Thursday, February 19, 2015
The next act of the Greek crisis has all the elements for a new blockbuster: conciliation, refusal, only the happy end is still far from certain. What a day. Yesterday, events in the Eurozone unfolded at a breakneck pace. First, the Greek government submitted an official request to extend its bailout by six months. More than an hour later, the German government reacted with a strict refusal. Are the Germans a party pooper? This was the first reaction to the series of events. Now that Greece finally came across and let go earlier positions regarding the bailout, what made the Germans refuse it? To understand the German refusal, one has to apply lots of semantic skills and European institutional memory. In the official Greek letter, Finance Minister Varoufakis asked for an extension of the “Master Financial Assistance Facility Agreement” (MAFA). This is only one part of the bailout programme, the laying out of the financing scheme. The so-called Memorandum of Understanding (MoU) which includes all reforms and policy requirements was not mentioned at all by Varoufakis. While some claim that accepting the MFAFA automatically includes the MoU, there is a legal escape clause stating that the MoU should be applied unless otherwise specified. In the eyes of the German government, not mentioning the MoU is another Greek provocation. Moreover, the Greek government’s letter has little concrete commitments, except for the promise to only implement fiscally-neutral new policy measures. For the rest, the letter suggests that the role of the Troika should be redefined as well as further financial agreements. As such, the letter can be interpreted as the request for a bridging facility with the only goal of renegotiating the bailout programme but little concrete commitments. In the eyes of the German government, the Greek letter could just be a Trojan horse, bringing more cumbersome discussions and fights to the Eurozone. The current dispute is only at first glance a semantic dispute. In fact, the Greek government’s letter invited the view that it is only a smart attempt to extend the loan while escaping full conditionality, trying to keep Greece and Greek banks afloat with ECB support. The positive interpretation of the Greek letter is that it is the first substantial concession of the Greek government and that a real compromise is within reach. When Eurozone finance ministers meet today for a special meeting in Brussels, the Eurozone will get its next face-off. A face-off with an open end: either the Greek government will go all the way and convince its Eurozone partners, particularly the ones where national parliaments would have to agree to an extension of the loan, that its commitment is credible, or the German government was right and yesterday’s letter was only a bluff. In the latter case, any happy end would be deferred to a distant future.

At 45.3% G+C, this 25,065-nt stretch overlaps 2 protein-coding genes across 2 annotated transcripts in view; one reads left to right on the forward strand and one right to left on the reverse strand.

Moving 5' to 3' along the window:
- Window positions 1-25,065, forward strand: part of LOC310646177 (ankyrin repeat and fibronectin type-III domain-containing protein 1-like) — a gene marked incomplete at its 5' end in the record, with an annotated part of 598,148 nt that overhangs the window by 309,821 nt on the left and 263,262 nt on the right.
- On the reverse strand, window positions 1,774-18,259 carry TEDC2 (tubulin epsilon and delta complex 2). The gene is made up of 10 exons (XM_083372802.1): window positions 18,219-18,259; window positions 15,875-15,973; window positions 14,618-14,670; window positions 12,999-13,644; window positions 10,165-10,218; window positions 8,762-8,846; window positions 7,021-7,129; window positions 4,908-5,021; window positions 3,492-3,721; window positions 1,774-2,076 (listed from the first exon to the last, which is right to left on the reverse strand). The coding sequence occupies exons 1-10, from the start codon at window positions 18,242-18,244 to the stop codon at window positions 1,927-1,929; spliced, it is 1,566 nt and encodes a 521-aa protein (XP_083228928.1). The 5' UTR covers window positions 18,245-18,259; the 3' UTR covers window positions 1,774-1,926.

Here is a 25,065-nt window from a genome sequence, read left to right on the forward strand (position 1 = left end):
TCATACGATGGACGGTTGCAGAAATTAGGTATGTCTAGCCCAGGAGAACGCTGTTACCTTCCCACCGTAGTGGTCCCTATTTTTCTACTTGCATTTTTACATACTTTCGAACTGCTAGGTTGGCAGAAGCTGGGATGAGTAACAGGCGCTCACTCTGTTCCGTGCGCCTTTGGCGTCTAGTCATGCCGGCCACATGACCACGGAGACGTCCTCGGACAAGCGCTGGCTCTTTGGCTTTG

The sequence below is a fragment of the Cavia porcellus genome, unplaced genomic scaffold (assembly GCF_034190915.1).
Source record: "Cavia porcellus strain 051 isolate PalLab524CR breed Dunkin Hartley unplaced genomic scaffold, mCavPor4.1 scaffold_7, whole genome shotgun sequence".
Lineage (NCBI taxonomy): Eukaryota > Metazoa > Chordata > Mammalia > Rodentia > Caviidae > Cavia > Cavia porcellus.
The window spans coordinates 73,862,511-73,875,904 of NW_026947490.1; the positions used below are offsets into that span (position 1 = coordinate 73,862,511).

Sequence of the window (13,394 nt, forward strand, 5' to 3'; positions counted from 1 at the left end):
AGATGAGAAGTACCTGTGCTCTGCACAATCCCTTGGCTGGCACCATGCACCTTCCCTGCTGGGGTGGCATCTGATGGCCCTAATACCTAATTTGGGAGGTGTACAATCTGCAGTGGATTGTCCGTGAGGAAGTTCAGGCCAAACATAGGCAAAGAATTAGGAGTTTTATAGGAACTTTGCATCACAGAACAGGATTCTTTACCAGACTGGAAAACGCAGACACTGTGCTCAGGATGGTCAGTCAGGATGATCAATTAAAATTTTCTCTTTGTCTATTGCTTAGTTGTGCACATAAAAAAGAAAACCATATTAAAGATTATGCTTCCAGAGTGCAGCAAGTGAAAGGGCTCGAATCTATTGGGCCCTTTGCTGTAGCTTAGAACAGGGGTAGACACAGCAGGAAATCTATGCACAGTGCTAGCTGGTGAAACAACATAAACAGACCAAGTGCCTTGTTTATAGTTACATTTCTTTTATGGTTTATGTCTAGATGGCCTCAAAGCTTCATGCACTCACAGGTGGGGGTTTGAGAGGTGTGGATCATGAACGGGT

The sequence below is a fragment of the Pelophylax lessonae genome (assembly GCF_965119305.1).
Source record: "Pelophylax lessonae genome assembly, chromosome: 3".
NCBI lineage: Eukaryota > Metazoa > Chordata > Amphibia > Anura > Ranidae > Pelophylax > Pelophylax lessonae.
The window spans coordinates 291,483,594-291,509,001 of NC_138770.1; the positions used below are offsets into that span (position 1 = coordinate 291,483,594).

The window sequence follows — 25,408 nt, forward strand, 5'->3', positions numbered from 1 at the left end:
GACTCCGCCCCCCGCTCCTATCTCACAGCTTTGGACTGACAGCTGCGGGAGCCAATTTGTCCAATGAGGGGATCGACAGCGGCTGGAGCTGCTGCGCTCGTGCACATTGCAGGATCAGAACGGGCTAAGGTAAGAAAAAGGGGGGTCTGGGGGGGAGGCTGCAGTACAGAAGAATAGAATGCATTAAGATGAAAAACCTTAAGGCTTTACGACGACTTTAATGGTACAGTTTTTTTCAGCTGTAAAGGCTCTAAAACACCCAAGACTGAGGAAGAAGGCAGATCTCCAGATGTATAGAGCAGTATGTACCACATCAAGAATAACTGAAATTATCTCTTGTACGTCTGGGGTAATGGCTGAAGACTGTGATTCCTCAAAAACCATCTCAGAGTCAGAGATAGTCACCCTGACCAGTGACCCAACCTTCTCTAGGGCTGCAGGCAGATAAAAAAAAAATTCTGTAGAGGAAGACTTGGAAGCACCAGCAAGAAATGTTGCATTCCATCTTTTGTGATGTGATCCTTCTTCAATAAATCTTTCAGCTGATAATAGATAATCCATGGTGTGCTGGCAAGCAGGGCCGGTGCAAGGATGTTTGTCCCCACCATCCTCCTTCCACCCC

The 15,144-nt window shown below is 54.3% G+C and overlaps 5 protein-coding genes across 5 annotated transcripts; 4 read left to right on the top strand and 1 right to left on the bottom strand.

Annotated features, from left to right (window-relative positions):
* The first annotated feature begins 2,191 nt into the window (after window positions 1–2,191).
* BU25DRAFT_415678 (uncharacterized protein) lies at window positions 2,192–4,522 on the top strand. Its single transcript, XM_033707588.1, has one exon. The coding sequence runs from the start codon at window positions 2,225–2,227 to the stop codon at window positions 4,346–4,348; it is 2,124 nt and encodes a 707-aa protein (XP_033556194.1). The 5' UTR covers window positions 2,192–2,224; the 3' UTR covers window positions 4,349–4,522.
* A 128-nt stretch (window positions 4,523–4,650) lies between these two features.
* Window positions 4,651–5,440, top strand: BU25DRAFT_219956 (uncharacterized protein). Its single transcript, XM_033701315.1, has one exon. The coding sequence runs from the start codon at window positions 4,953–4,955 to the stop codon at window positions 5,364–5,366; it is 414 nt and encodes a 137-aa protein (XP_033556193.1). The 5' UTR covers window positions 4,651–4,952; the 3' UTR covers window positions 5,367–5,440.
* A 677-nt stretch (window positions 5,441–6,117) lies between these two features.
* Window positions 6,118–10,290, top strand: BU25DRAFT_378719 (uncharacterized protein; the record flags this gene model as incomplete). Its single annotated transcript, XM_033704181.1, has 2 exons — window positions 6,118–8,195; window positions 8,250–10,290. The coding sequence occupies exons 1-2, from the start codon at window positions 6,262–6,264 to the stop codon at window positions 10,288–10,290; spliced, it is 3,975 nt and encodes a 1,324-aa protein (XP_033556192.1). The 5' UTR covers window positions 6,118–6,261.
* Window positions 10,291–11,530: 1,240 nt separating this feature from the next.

Thursday, February 12, 2015
The German economy ended a volatile year on a very strong note. According to the statistical office’s first official estimate, the economy grew by 0.7 % QoQ in the final quarter of 2014. This is more than the first estimate for the annual growth number had suggested. Compared with the last quarter of 2013, the economy grew by 1.6%. Details of 4Q GDP will only be published at the end of the month but available monthly indicators and the statistical office’s statement suggest that domestic demand was the main growth driver. A clear sign that lower oil prices have found their way into consumers’ pockets. Looking ahead, the German economy looks set to continue surfing on a wave of economic well-being. With the strong labour market, wage increases, low energy prices and extremely low interest rates, consumers should continue to spend it. At the same time, the weak euro will definitely benefit German exports, letting them return as a growth engine. With a statistical overhang of 0.5%, less public holidays and the external stimulus package our current GDP growth forecast of 1.5% for 2015 looks almost pessimistic. The big unknown for 2015 remains domestic investment. While low interest rates and comfortable liquidity positions of many corporates should normally bode well for investment, uncertainty about the future of the Eurozone and continued geopolitical tensions could still dampen investment growth in 2015. While the German economy is doing what it is supposed to do (ie growing), the German government can concentrate on the conflict with Greece. After the disappointing Eurogroup meeting, hopes on a compromise had received a clear hit. However, yesterday evening at the European leaders’ meeting in Brussels, comments from German chancellor Merkel surprisingly opened the door for Greece. Merkel signaled German willingness to compromise, stressing the importance of rules and being a reliable partner in Europe. Combined with German media reports and official statements, the German government could eventually become flexible on the primary surplus target for Greece and conditions of the planned privatisiation. However, red lines the German government is not willing to cross are clearly debt forgiveness, supervision and credible commitments. This means that Greece would have to swallow some bitter pills like an extension of the current bailout programme and cooperation with the Troika. In this context, it does not surprise that German media yesterday night reported that a group of experts from the three institutions formerly known as The Troika will investigate possible overlaps between the current bailout programme and the wishlist of the new Greek government in the coming days. Whether Merkel’s comments are really a substantial change in the Eurozone’s negotiation chaos and an invitation to compromise or just a precautionary measure so that she cannot be blamed if things go completely wrong, remains to be seen. One thing is at least for sure: with Merkel’s moves, the pressure is now on Greece.